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Schultz reviews: 'Zack Snyder's Justice League' and 'Nobody'

Schultz reviews: 'Zack Snyder's Justice League' and 'Nobody'

Carl Schultz

 

 

Zack Snyder’s “Justice League”   Distributed by Warner Bros. Pictures and HBO Max, 242 Minutes, Rated R, Released March 18, 2021:

A viewer’s enjoyment of Zack Snyder’s “Justice League” is probably directly proportional to the amount of time he spends reading comic books--er, graphic novels.

In case you haven’t taken a look in the last thirty years or so, comic books have changed.  These days if you buy a Superman or Batman comic to check up on your favorite childhood superhero, you’re likely to find a brooding, solitary vigilante more interested in existential ruminations and determining his place in the cosmos than in fighting crime and subduing colorful megalomaniacs like Brainiac, The Riddler, and Lex Luthor.

The trend in cinematic Caped Crusader gravitas dates back to filmmaker Tim Burton’s steampunk-flavored reimagining of “Batman” in 1989.  As played by actor Michael Keaton, the character became a sort of tortured schizophrenic, part Phantom and part Robocop, compelled to dress as a bat and fight crime to avenge the murder of his parents, an event he witnessed as a child.  Keaton’s solemn dignity in the role was balanced in the movie by a unhinged, freestyle performance by Jack Nicholson, who pulled out all the stops as Batman’s homicidal nemesis The Joker.

Released in November 2017, “Justice League” was the third picture in a trilogy directed by filmmaker Zack Snyder, who’d previously guided the successful Superman reboot “Man of Steel” in 2013 and its sequel “Batman v. Superman: Dawn of Justice” in 2016.  Snyder needed to bail out early during the production of “Justice League” to attend to family matters following the sudden death of his adult daughter.  Principal filming had been completed and the picture assembled into a lengthy rough cut, but needed editing to tighten the narrative and reduce the film to a theater-friendly running time.

To complete the picture, distributor Warner Bros. Pictures hired former “Buffy the Vampire Slayer” writer and director Joss Whedon, with the understanding that Whedon would complete the picture as Snyder intended.  Whedon instead refilmed most of the picture, altering Snyder’s intentions and completing the film according to his own ideas.  With a budget inflated to an estimated $300 million by effectively filming the movie twice, “Justice League” became one of the most expensive productions in motion picture history.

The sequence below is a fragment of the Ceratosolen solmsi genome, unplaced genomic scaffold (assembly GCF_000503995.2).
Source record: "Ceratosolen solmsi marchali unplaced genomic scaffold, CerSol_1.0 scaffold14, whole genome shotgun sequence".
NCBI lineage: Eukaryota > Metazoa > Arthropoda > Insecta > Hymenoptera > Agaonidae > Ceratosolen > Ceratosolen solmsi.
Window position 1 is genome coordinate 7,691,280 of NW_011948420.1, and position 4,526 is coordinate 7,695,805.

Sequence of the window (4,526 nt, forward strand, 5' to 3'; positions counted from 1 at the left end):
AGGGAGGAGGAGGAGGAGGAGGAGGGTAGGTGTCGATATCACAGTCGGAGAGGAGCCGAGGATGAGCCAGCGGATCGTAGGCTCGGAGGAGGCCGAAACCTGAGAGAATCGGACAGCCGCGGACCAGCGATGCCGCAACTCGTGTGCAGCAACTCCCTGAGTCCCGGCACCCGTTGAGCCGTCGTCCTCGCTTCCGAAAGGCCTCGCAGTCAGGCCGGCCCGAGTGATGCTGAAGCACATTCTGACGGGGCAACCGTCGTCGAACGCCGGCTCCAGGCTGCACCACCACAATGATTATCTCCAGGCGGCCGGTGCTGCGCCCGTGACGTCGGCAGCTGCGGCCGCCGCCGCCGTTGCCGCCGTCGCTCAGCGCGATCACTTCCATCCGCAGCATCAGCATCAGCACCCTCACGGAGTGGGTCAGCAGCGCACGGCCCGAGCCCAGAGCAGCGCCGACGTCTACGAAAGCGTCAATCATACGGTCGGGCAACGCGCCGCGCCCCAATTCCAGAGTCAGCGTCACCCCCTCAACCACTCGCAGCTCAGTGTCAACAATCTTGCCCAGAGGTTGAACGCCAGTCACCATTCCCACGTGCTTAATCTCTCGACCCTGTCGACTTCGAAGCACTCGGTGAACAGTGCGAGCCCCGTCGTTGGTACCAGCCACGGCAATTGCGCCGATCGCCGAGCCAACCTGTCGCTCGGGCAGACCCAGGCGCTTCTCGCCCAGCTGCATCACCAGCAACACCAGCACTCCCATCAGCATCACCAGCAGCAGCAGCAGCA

“Justice League” was soundly excoriated by fans of DC Comics, an all-important demographic whose word-of-mouth and repeat business was necessary to recoup the movie’s budget.  The consensus among fans was that Whedon’s vision was inconsistent with the tone of other films in the series, a cardinal sin in both science fiction and comic book-based entertainment.  The result:  “Justice League” was a colossal box office disappointment--the picture lost an estimated $60 million of Warner Bros.’ investment and jeopardized future installments in the DC series.

Debuting on March 18, the version of the film now streaming on the HBO Max cable service essentially restores filmmaker Snyder’s rough cut of the picture, the one completed by the director prior to departing the production in late 2016.  Distributor Warner Bros. Pictures reportedly vetoed additional expenditures to touch up Snyder’s original vision, so the handful of new scenes filmed for the restored version of the picture were bankrolled by filmmaker Zack Snyder himself, who felt the additions were necessary to the picture’s clarity and continuity.